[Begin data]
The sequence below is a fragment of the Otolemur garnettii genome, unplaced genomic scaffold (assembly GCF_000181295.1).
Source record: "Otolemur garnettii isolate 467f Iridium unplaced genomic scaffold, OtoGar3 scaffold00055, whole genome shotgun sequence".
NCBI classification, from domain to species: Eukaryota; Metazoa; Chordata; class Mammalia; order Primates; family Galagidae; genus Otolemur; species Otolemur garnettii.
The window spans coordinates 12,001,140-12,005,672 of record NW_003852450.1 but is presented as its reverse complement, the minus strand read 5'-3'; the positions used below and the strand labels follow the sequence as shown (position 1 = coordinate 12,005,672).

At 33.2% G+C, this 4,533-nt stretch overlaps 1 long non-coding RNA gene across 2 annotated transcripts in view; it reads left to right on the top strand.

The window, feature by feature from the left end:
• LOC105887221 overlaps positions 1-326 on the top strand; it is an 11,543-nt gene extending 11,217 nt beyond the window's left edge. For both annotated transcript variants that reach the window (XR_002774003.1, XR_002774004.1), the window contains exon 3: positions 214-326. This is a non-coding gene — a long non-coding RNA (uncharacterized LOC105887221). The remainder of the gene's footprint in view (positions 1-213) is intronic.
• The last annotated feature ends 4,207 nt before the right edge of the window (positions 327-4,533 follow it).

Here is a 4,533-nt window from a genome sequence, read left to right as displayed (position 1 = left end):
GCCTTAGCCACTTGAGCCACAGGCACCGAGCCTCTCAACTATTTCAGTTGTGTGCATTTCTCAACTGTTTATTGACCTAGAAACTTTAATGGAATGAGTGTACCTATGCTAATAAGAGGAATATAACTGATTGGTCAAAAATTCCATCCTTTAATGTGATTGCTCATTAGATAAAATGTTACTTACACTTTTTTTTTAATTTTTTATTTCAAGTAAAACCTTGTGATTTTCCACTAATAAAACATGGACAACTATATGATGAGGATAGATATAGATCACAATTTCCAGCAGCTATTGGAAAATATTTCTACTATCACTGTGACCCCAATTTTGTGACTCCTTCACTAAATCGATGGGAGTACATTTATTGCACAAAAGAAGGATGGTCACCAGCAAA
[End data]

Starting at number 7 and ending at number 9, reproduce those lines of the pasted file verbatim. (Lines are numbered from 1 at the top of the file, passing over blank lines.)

• LOC105887221 overlaps positions 1-326 on the top strand; it is an 11,543-nt gene extending 11,217 nt beyond the window's left edge. For both annotated transcript variants that reach the window (XR_002774003.1, XR_002774004.1), the window contains exon 3: positions 214-326. This is a non-coding gene — a long non-coding RNA (uncharacterized LOC105887221). The remainder of the gene's footprint in view (positions 1-213) is intronic.
• The last annotated feature ends 4,207 nt before the right edge of the window (positions 327-4,533 follow it).

Here is a 4,533-nt window from a genome sequence, read left to right as displayed (position 1 = left end):